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Rijksmuseum opens exhibition focusing on Dutch design in the age of Rembrandt
The kwab style is the most sensational and important Dutch contribution to the development of decorative art in Europe. Photo Rijksmuseum.


AMSTERDAM.- Fantastic sea creatures, monstrous beasts, whimsical body shapes and fluid contours that seem to drip like syrup from a spoon: all are manifestations of the ornament style known as kwab, ‘auricular’ or ‘lobate’ - with the English denominations referring to the organic forms of the ear. In the 17th century their almost molten form was to be found on luxury items such as ewers, dishes, furniture, wall-hangings and frames in the most stylish interiors of the elite.

The kwab style is the most sensational and important Dutch contribution to the development of decorative art in Europe. Its originators – the Dutch silversmiths Paulus and Adam van Vianen and Johannes Lutma – enjoyed unprecedented fame in their day. Their work was also an inspiration for artists such as Rembrandt and the cabinetmaker Herman Doomer.

In this exhibition, a spectacular design by theatre and lighting designer Keso Dekker, renowned for his ballet sets by Hans van Manen, brings together 130 auricular masterpieces in the Rijksmuseum. A selection of the finest silverware, alongside paintings by Rembrandt and Metsu, prints and drawings, tables, cabinets, gilt-leather wall hangings and brass church decorations, will tell the story of this spectacular Dutch Design of the Golden Age.

Art of the spirit
The Dutch Golden Age is most famous for its Old Master paintings capturing everyday life: portraits, interiors and landscapes painted ‘from life’. Far less well-known is the Dutch decorative art of the same period that took the opposite approach. Silversmithing gave birth to a new and fanciful style ‘of the spirit’; artists working in this genre conceived organic, surrealist forms derived from nature. These stylistic innovations marked a revolutionary departure from traditional forms of silversmithing, with artists exploring the medium’s potential in unprecedented ways. It wasn’t long before this new decorative style was being incorporated in artworks and everyday objects.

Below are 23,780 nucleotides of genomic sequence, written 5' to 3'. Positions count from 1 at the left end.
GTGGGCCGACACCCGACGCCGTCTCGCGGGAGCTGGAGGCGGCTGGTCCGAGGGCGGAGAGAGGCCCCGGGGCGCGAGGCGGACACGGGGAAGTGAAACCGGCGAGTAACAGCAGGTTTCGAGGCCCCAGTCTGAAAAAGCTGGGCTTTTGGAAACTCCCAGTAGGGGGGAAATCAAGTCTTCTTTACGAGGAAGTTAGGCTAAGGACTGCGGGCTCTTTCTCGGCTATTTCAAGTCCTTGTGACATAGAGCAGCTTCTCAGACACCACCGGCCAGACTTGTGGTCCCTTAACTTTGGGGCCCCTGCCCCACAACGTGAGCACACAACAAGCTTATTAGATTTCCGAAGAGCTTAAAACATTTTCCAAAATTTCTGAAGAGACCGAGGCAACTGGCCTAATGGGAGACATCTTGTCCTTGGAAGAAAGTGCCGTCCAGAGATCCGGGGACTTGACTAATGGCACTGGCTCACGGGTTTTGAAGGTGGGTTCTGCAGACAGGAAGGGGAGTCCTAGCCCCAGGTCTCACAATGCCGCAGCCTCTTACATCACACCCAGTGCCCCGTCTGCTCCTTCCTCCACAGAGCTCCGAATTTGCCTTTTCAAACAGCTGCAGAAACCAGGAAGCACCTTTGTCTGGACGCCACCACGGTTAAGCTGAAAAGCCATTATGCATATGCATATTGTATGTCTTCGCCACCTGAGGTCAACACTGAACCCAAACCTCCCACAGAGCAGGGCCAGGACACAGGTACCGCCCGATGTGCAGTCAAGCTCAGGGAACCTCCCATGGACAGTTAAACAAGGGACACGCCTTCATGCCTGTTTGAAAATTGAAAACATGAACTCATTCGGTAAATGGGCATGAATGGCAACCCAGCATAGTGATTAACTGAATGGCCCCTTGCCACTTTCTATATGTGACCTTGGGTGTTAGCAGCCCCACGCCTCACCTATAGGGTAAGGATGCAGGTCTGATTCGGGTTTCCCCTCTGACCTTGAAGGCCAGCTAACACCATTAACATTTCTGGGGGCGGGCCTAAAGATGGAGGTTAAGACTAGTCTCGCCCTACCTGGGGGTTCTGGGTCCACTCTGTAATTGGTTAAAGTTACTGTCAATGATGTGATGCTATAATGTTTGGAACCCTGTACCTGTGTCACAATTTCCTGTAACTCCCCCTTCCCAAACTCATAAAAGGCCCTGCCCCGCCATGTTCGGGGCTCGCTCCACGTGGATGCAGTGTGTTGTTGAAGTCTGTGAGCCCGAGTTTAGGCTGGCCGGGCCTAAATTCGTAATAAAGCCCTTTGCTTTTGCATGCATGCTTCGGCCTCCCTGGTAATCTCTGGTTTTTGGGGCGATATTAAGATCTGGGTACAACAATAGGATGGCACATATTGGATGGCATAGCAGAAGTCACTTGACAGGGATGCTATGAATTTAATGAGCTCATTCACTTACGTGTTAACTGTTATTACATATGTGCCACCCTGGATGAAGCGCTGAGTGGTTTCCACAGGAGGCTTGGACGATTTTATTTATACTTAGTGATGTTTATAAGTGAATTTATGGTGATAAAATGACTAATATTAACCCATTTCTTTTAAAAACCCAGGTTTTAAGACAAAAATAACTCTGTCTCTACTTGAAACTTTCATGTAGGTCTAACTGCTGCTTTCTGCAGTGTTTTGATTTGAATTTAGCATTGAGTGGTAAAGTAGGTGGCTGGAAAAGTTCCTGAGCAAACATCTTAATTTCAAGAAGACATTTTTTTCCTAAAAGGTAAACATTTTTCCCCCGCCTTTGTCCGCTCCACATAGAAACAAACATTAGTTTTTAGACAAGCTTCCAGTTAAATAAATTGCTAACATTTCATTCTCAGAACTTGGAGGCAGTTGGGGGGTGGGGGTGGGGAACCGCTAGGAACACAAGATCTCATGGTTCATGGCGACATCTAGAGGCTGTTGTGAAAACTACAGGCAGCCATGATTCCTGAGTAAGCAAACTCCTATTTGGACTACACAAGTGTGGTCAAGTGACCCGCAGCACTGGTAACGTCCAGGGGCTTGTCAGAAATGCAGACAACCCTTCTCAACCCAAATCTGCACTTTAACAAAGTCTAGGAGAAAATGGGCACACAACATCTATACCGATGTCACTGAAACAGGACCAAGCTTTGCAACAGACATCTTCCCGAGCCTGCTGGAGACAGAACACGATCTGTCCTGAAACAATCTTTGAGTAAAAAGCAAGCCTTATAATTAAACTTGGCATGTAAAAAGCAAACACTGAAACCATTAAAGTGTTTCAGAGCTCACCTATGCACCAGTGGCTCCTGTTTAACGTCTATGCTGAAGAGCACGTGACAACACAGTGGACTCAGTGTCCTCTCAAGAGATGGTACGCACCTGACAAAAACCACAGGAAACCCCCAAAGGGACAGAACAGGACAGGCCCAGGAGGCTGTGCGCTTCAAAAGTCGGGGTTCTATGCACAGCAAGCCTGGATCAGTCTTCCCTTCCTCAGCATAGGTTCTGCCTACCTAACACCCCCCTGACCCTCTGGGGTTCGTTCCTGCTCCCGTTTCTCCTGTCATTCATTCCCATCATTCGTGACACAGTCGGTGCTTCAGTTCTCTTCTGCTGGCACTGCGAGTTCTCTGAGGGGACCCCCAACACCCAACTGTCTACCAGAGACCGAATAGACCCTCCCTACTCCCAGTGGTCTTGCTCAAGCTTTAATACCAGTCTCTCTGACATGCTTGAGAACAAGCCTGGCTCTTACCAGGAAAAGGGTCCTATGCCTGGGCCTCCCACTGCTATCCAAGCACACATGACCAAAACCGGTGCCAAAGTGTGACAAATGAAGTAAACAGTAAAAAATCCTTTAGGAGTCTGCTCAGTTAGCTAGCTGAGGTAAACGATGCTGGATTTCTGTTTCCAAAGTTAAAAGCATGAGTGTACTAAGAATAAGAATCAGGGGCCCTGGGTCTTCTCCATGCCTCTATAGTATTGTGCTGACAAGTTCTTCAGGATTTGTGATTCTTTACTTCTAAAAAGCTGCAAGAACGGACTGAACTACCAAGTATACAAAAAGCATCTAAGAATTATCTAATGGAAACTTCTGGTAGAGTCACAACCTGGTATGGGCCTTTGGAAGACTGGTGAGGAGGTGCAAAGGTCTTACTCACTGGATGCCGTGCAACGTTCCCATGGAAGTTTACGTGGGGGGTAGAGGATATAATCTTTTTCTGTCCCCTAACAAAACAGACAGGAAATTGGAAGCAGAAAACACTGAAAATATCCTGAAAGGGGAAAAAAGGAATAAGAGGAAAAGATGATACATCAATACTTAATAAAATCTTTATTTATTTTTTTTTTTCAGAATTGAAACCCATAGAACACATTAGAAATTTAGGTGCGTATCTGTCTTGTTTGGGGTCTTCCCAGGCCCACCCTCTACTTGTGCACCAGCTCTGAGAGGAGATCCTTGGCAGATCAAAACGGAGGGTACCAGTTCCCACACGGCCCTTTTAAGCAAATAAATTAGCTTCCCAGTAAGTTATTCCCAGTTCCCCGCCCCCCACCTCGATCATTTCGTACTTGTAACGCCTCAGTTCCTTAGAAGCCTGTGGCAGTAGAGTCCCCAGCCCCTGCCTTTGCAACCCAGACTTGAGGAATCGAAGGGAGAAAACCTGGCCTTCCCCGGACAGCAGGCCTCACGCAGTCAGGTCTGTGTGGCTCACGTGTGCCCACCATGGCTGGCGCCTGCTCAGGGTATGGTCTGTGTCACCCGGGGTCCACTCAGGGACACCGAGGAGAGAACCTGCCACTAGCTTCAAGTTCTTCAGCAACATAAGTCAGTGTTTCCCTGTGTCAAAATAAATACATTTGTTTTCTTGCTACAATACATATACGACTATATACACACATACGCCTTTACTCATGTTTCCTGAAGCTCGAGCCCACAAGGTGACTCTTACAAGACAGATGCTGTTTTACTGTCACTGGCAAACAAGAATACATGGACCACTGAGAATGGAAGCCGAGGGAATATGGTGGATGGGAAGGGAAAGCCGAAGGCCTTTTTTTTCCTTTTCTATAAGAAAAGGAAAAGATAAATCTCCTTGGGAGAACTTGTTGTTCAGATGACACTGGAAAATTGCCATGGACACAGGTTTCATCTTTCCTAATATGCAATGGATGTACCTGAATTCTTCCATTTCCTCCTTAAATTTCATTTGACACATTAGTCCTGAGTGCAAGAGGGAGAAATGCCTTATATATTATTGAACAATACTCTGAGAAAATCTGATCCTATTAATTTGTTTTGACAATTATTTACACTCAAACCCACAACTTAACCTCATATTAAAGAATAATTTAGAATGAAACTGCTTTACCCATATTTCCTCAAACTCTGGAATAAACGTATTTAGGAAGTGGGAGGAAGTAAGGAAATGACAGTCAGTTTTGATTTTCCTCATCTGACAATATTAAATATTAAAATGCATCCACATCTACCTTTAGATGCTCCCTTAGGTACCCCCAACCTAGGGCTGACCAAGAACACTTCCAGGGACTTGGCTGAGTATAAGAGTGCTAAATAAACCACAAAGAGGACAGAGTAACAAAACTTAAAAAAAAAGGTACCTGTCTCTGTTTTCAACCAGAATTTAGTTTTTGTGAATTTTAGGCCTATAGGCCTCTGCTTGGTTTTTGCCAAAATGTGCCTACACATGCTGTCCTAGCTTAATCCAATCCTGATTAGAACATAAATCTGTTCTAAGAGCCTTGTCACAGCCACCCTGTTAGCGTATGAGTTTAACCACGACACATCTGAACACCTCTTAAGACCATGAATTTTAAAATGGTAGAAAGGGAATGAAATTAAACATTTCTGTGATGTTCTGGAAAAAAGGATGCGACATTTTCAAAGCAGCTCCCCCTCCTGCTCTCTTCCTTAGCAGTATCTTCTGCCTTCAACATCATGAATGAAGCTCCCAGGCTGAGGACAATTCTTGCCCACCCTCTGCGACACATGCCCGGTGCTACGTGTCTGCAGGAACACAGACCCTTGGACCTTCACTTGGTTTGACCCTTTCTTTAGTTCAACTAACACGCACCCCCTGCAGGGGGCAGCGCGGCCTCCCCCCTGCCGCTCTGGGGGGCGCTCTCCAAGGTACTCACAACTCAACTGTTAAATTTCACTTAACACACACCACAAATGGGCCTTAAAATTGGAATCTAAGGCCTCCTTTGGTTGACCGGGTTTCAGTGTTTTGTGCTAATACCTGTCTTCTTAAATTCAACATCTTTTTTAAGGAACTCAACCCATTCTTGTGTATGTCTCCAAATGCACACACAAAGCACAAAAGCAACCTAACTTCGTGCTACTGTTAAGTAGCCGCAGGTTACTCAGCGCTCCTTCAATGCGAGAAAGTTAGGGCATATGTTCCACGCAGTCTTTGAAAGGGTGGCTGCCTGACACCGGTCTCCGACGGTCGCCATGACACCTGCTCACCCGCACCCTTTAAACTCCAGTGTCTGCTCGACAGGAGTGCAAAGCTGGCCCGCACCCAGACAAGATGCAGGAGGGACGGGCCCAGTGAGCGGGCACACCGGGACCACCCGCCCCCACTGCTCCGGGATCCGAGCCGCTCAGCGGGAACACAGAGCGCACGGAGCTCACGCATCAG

Trendsetters
The melting forms reminiscent of earlobes and cartilage first appeared in the work of the Utrecht-born silversmith Paulus van Vianen (c. 1570-1613), a craftsman at the court of Emperor Rudolf II in Prague. His decorative style was also applied in designs by his brother Adam and Johannes Lutma, who belonged to the guilds of silversmiths in Utrecht and Amsterdam respectively. Their work inspired artists in other disciplines – such as Lutma’s friend Rembrandt, and the cabinetmaker Herman Doomer – who reinterpreted the kwab style for their own work. Demand for kwab designs in elite interiors spread to England, France and Germany, and the Dutch artists working in this style were immensely popular.

Adam van Vianen’s ewer
The Rijksmuseum is home to the world’s largest collection of artworks in kwab style. The exhibition’s centrepiece is a memorial silver-gilt ewer from the museum’s collection, made by Adam van Vianen to commemorate his brother Paulus. Its form emerges from fluid, half-human half-animal figures. In the 17th century this showpiece was the Netherlands’ most famous artwork, and it was frequently copied and depicted in paintings. In addition to silverware, this exhibition includes objects from the Rijksmuseum collection such as the Augsburg Cabinet and Baby Linen Cabinet.

Spectacular loans
This retrospective exhibition features auricular masterpieces from international museums and private collections. Among them are the Standing Cup with Cover by Johannes Lutma from the Walters Art Museum in Baltimore and The Dolphin Basin by Christiaen van Vianen from the Victoria and Albert Museum in London. Another highlight is the gilt leather wall hanging from the rooms of the Duke and Duchess at Castle Skokloster in Sweden. Two doors from Johannes Lutma’s famous choir screen in Amsterdam’s Nieuwe Kerk will also be on display. Special attention will be given to the kwab ornamentation on frames or in paintings. To this end the exhibition will include Gabriel Metsu’s A Man and a Woman Seated by a Virginal, loaned from the National Gallery in London, in which the artist includes a frame in kwab style in his depiction of the scene. On loan from the Gemäldegalerie in Kassel is Rembrandt’s The Holy Family, in which the artist created his own trompe l’oeil frame in kwab style. The exhibition will even include two scale-model miniature frames, from the dolls’ house of Petronella de la Court, on loan from the Centraal Museum in Utrecht.





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